• Drove back to the work parking lot
  • Parked
  • Walked back into my building and up the stairs to my office.

At 1:29 p.m., I was sitting at my desk, eating phenomenal seafood chowder and writing this post.

Thirty-one minutes, friends.

*I already had a college library card, which lets me take books out of either library. Today, I decided it was high time I had an actual city library card.

Sunday, November 30, 2014

Mirror, mirror

This may feel duplicative; it's for sure related to my last post. But here's the thing about these gratitude posts: Increasingly, public expressions of gratitude make me feel conflicted.

I think it's important to express gratitude to the people or entities to whom you feel that gratitude. I do that lots of ways: I give money to important nonprofits, I continue to patronize businesses that serve me, I pray, I say, "thank you," for kindnesses small and large.

But writing about the things for which I, specifically, am thankful increasingly feels boastful or tone-deaf or maybe both. For every blessing I have, and for which I am truly thankful, there are others — including others who read this — who are suffering for its lack. Right?

Except, I don't know. Conversations about gratitude also feel important to me. But maybe they can be just that — discussions about gratitude and its expression — without being laundry lists of all the great stuff I have. I suppose I have 11 months to think about it.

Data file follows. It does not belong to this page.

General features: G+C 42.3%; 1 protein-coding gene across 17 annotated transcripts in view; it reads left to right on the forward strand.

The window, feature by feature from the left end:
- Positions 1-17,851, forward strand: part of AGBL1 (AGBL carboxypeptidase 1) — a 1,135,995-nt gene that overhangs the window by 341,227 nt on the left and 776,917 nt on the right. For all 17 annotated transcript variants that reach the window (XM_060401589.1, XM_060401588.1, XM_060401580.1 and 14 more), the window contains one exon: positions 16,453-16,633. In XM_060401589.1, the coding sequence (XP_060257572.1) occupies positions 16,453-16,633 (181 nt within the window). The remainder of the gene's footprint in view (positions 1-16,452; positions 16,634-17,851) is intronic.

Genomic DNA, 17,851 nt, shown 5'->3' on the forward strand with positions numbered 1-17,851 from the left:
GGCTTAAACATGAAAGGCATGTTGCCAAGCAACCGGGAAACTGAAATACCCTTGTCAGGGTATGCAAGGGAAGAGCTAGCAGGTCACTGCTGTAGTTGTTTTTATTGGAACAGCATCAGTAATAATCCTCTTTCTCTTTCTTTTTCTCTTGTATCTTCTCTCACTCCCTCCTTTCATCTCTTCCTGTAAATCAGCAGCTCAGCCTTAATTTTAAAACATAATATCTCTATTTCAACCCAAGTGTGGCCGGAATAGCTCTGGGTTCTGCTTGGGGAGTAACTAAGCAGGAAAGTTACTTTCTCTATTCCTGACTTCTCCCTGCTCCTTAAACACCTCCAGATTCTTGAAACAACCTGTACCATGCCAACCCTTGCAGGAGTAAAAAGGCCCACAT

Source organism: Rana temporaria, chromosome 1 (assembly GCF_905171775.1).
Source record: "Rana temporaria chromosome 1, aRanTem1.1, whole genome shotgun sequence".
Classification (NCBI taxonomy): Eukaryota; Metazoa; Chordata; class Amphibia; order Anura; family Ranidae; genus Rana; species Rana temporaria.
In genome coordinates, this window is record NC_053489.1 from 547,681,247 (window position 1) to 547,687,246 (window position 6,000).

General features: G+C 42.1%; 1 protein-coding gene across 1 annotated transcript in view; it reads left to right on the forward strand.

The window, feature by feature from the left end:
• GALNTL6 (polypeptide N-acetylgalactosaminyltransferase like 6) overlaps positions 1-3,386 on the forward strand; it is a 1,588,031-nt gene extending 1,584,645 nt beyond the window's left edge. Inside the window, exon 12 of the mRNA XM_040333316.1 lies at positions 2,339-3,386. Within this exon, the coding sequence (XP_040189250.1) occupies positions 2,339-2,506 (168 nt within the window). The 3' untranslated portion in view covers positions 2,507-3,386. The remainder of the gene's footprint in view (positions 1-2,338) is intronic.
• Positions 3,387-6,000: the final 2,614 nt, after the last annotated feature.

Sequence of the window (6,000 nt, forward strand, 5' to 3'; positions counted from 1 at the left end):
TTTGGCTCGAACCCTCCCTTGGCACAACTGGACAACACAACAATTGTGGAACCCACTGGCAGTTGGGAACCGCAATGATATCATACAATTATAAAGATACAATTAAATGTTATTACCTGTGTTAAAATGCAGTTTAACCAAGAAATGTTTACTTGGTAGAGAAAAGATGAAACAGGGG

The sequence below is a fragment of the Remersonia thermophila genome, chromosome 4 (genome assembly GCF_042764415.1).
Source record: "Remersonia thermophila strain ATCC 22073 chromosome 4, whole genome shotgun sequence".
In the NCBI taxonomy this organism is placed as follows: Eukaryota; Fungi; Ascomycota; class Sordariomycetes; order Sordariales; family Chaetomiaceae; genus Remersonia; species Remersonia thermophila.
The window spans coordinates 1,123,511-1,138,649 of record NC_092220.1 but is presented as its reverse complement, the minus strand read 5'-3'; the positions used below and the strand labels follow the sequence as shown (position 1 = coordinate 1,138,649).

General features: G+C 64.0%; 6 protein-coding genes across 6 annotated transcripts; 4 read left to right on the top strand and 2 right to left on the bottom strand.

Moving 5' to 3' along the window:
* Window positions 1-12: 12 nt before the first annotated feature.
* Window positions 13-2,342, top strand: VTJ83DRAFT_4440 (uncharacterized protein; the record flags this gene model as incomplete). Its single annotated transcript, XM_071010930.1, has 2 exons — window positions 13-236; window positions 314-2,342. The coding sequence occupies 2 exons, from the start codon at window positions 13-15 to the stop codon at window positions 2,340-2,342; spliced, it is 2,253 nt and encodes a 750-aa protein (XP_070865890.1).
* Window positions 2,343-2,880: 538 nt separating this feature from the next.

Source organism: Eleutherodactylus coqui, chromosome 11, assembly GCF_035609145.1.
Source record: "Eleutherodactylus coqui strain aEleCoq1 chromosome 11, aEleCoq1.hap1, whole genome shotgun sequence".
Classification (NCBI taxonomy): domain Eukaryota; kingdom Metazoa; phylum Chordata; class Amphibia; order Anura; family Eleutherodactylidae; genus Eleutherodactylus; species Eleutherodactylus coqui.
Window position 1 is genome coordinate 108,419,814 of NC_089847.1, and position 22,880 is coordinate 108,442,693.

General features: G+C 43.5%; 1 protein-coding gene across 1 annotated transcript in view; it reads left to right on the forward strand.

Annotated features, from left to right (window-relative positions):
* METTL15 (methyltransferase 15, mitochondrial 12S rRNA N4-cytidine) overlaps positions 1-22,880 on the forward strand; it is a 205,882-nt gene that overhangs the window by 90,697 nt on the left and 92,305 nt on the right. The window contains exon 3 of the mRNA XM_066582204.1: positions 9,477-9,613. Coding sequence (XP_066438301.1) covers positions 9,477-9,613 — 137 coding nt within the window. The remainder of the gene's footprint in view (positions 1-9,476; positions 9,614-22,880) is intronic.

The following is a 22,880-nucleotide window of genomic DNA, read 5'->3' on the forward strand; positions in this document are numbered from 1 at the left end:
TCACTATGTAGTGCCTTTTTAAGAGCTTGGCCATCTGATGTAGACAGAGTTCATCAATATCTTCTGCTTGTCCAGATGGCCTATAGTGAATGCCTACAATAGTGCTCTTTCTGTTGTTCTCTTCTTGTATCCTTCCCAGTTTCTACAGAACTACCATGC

Any thoughts from you?

Day 30 of our month of gratitude: I am thankful for opportunities at introspection, for time for reflection, and for the folks who contribute to that kind of thinking.

Fair enough

"It's not fair," we whine, and if we have a certain kind of parent, they reply, "life isn't fair."

And they're right, and we know it, and so what? That doesn't change the fact that we want a thing we can't have in that moment, and probably our sibling does, or something.

But here's the thing: It is much easier to think about how unfair life is when it seems unfair in a way we don't like. I, for one, forget about how often it is unfair in ways that benefit us, in big-picture (race, class, sex, ability, gender, straight...) privilege ways, in small-picture found-a-dollar-on-the-street ways, and in thousands of medium ways.

I mean, life's not fair in any direction, right? And it is for sure less good-fair, overall, to lots of people than it is to me.

Day 29 of our month of gratitude: I am thankful for the occasional ability to be mindful of times that life is unfair in my favor, for chances to use that to make life a little fairer for someone else, for chances to let that awareness offset the times my life is unfair in ways I dislike.

Six at one blow